What Happens If Your Car Is Totaled and You Still Owe Money on the Loan?


Gap insurance is your best protection against still owing money on a loan after your car is declared totaled. You do have some options without gap insurance but they’re less than ideal.

A driver – we’ll call him Robert – bought a new car last November. Since most of his driving is local and doesn’t involve a daily commute, he wasn’t worried about the car outliving its usefulness before he could pay it off.

So he took advantage of a 1.50%  interest rate on a 75-month loan and financed the entire amount, minus his trade-in. He decided he’d rather keep any down payment money in an interest-earning account. And since gently used cars are holding their value (and more) these days, he turned down the gap insurance that might help pay off his loan if his car was totaled in an accident.

So far, so good. But 75 months is a long time. Car values depreciate. Accidents do happen.

What can he expect from the insurance company if he totals the car while still paying it off?

If insurance declares the car a total loss and he owes more on the loan than what they want to give him, can he contest the insurance settlement offer?

What if the accident isn’t his fault? The other driver’s insurance pays for property damage in that scenario. Does that make a difference in the car accident settlement?

Totaling a Financed Car with Insurance

You can carry full coverage – comprehensive, collision, liability – and it typically only pays up to the actual cash value (ACV) of your vehicle should you suffer a total loss.

For instance, if the actual cash value is determined to be $25,000 and you owe $20,000, insurance would pay off the loan and you’d have $5,000 to spend on a replacement vehicle.

Now, take the scenario where the insurance company determines the ACV at  $25,000 but you still owe $30,000 on the loan. The most viable protection in that case is gap insurance. Without it, that $5,000 difference becomes an out-of-pocket expense.

Car Totaled with No Gap Insurance

“If a vehicle is totaled in an accident and the owner does not have GAP (guaranteed auto protection) insurance coverage, then the owner of the vehicle will likely be responsible for the remainder of the loan still owed on the vehicle,” said Brett Chambers, an attorney with the firm Harris, Preston & Chambers in Logan, Utah.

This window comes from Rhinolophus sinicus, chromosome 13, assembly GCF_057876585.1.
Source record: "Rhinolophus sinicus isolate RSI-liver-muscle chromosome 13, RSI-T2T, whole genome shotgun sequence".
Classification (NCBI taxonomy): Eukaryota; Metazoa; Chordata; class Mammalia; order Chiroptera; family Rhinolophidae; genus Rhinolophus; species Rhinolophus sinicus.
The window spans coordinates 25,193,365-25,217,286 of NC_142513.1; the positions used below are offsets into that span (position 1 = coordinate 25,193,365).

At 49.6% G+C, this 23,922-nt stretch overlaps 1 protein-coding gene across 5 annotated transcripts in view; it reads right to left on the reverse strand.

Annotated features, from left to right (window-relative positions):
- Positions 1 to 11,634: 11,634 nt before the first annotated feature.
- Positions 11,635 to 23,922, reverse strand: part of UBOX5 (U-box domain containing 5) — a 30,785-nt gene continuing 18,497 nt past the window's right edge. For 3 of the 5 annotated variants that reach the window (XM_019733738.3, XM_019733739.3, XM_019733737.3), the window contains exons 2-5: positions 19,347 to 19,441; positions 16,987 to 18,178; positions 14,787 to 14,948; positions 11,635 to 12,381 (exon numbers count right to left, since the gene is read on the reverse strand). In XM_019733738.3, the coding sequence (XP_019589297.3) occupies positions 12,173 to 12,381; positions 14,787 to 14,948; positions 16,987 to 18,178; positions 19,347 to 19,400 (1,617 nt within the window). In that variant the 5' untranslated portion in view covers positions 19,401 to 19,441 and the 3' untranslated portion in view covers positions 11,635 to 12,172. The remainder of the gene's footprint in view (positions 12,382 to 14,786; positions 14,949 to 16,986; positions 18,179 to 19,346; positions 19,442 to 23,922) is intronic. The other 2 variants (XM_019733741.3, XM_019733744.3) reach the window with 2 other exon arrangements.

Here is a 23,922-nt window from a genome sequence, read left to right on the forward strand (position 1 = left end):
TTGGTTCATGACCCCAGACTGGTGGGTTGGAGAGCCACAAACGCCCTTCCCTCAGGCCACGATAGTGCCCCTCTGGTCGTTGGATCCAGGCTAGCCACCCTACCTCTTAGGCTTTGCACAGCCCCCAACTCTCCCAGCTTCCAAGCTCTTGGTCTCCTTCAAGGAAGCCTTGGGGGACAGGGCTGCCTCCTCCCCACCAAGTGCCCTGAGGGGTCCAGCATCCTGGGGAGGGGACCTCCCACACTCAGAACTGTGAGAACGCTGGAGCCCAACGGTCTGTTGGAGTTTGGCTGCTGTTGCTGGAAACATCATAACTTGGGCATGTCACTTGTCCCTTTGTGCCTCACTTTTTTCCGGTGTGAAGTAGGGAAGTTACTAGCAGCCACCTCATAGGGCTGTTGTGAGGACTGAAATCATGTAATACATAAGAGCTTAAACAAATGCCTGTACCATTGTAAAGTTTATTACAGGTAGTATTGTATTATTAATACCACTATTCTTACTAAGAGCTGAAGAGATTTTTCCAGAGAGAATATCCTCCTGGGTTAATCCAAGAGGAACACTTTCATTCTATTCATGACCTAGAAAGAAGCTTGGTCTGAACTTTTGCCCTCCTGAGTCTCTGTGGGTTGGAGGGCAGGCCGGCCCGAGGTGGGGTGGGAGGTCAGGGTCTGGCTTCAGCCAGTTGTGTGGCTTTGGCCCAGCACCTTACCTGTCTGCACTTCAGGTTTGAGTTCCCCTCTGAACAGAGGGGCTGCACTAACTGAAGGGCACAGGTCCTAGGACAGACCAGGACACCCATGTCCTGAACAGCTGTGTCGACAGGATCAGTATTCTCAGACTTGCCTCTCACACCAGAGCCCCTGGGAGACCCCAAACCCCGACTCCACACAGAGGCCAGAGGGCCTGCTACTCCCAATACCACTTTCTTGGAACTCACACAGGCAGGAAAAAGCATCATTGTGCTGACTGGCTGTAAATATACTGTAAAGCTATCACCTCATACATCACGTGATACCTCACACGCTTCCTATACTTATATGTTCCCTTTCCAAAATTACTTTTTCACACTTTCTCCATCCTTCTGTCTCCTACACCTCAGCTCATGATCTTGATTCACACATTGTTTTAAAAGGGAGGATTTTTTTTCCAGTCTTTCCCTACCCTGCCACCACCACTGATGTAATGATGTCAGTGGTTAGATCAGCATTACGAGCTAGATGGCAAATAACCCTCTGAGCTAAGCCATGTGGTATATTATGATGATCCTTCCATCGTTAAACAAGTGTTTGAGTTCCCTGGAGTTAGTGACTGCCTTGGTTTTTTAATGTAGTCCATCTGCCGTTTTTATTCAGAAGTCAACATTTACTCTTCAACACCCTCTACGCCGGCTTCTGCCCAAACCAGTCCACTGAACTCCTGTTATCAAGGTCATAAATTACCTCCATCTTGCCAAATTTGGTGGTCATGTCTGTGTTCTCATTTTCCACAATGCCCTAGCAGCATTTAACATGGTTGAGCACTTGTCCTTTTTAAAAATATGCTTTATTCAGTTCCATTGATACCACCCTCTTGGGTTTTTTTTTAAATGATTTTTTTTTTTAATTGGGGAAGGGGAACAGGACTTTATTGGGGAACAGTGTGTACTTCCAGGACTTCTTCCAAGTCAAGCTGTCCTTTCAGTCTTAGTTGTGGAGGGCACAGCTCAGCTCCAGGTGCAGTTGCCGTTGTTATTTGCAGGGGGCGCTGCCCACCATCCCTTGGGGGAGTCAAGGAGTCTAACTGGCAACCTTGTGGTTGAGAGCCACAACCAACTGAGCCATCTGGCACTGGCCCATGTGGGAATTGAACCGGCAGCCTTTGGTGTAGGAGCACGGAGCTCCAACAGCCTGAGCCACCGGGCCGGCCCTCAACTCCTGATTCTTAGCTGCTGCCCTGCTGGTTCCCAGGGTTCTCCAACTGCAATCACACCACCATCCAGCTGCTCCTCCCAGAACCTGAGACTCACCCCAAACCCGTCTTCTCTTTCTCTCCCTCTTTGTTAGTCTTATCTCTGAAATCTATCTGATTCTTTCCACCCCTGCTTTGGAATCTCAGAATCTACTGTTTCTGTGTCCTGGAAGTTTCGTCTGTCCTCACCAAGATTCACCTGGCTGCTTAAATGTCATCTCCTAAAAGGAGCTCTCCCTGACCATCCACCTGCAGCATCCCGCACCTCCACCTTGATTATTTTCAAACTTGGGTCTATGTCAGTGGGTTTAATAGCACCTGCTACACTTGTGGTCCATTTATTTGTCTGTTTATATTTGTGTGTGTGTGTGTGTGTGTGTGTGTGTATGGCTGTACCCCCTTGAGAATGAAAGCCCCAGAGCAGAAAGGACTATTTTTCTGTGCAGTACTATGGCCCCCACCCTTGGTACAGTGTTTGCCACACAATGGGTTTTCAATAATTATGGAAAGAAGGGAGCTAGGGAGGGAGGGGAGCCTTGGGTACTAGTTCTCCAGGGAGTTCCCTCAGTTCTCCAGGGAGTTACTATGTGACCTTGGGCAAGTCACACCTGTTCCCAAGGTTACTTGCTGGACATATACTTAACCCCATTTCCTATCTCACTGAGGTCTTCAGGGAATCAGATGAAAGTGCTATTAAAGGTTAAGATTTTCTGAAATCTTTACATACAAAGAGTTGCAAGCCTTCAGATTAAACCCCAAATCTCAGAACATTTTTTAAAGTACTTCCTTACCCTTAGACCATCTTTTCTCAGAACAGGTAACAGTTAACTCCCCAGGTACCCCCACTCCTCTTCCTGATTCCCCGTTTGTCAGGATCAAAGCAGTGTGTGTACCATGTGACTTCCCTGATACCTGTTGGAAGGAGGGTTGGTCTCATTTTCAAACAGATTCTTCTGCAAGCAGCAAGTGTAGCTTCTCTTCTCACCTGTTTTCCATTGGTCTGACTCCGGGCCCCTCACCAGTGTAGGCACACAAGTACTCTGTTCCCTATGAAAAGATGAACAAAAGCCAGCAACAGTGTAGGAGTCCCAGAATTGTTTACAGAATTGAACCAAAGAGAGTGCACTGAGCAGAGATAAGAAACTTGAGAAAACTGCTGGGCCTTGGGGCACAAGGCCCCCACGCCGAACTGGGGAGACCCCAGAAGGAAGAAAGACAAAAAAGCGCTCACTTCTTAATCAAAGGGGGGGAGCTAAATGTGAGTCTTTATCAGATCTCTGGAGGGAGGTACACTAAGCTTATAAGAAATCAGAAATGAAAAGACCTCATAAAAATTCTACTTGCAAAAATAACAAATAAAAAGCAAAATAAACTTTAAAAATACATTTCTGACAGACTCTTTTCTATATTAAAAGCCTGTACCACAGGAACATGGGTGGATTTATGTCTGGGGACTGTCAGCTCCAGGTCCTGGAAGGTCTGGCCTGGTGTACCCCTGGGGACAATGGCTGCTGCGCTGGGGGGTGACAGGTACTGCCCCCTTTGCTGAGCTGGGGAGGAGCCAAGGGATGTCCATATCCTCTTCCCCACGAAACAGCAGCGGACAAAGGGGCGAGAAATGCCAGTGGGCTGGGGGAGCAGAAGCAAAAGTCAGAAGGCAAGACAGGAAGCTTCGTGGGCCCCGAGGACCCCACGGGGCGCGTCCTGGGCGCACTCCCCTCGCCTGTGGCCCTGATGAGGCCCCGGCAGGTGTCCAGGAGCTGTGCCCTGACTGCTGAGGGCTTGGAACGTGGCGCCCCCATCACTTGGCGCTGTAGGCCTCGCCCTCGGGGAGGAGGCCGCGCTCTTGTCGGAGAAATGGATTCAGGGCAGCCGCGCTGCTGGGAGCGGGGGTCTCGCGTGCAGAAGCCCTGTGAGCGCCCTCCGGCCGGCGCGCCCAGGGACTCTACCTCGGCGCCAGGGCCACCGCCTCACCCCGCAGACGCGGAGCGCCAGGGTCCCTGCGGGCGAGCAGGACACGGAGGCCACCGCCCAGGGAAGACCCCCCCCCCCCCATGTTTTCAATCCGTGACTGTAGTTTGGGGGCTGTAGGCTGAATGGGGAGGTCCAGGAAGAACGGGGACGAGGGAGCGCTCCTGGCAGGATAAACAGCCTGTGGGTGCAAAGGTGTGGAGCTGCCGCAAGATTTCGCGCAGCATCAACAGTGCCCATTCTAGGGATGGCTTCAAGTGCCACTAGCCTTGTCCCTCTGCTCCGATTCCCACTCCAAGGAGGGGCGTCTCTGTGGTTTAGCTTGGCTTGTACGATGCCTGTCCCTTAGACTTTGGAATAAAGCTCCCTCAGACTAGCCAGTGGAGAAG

Likely, as in almost certainly.

“You are responsible for the difference between what you owe and what your car is worth, and if you didn’t buy GAP coverage, you’re out of luck,” said Melanie Musson of CarInsuranceComparison.com. “Filing a lawsuit to recoup the difference won’t do you any good.”

So, what can you do if you’re “upside down” on a loan? You do have a few options, although they’re not ideal.

Here are your options: You could contact the lender and ask about folding the amount you owe on a totaled car into a new car loan on the replacement vehicle.

You could also contest the insurance company’s decision to total the car, realizing the company’s reasons for reaching that settlement number could be self-serving – according to Emma Gordon, founder at USSalvage Yards.

Gordon says insurance companies determine a car is a total loss when the repair costs are at least 50 percent of the car’s total value before the accident. (The formula varies by state.)

She says there is often money in declaring a total loss for the insurance companies, which they make from the salvage yard after paying your settlement (minus the deductible, of course).

“Both the driver that has gap insurance and the one that doesn’t have gap insurance can contest (the insurance company’s settlement) by getting one of their own databases to determine value,” she said. “If the local insurers are not satisfied with your findings, you can involve the state representative to conduct an investigation.”

Contacting an experienced accident attorney for a free consultation can help you determine if you have grounds to pursue legal action.

Totaling a Financed Car without Insurance